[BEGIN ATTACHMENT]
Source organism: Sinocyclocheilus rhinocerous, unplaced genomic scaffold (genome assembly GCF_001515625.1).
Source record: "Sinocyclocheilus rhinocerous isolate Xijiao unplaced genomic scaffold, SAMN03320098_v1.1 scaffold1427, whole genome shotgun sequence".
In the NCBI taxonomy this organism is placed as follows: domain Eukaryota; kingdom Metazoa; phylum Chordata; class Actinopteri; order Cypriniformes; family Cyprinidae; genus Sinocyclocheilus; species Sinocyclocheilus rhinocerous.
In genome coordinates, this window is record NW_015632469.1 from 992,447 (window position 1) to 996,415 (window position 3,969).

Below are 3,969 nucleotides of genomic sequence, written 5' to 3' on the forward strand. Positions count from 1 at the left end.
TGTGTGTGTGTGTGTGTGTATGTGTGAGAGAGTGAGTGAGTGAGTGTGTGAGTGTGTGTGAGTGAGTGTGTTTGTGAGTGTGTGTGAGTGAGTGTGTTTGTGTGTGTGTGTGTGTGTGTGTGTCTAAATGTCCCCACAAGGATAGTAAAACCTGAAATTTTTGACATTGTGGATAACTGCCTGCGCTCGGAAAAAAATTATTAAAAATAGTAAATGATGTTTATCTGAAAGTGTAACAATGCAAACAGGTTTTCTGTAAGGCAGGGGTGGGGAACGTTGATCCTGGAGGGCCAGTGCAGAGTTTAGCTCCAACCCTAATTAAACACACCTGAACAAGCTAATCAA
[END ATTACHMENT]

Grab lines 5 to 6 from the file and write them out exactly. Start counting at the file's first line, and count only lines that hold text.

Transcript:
Below are 3,969 nucleotides of genomic sequence, written 5' to 3' on the forward strand. Positions count from 1 at the left end.
TGTGTGTGTGTGTGTGTGTATGTGTGAGAGAGTGAGTGAGTGAGTGTGTGAGTGTGTGTGAGTGAGTGTGTTTGTGAGTGTGTGTGAGTGAGTGTGTTTGTGTGTGTGTGTGTGTGTGTGTGTCTAAATGTCCCCACAAGGATAGTAAAACCTGAAATTTTTGACATTGTGGATAACTGCCTGCGCTCGGAAAAAAATTATTAAAAATAGTAAATGATGTTTATCTGAAAGTGTAACAATGCAAACAGGTTTTCTGTAAGGCAGGGGTGGGGAACGTTGATCCTGGAGGGCCAGTGCAGAGTTTAGCTCCAACCCTAATTAAACACACCTGAACAAGCTAATCAA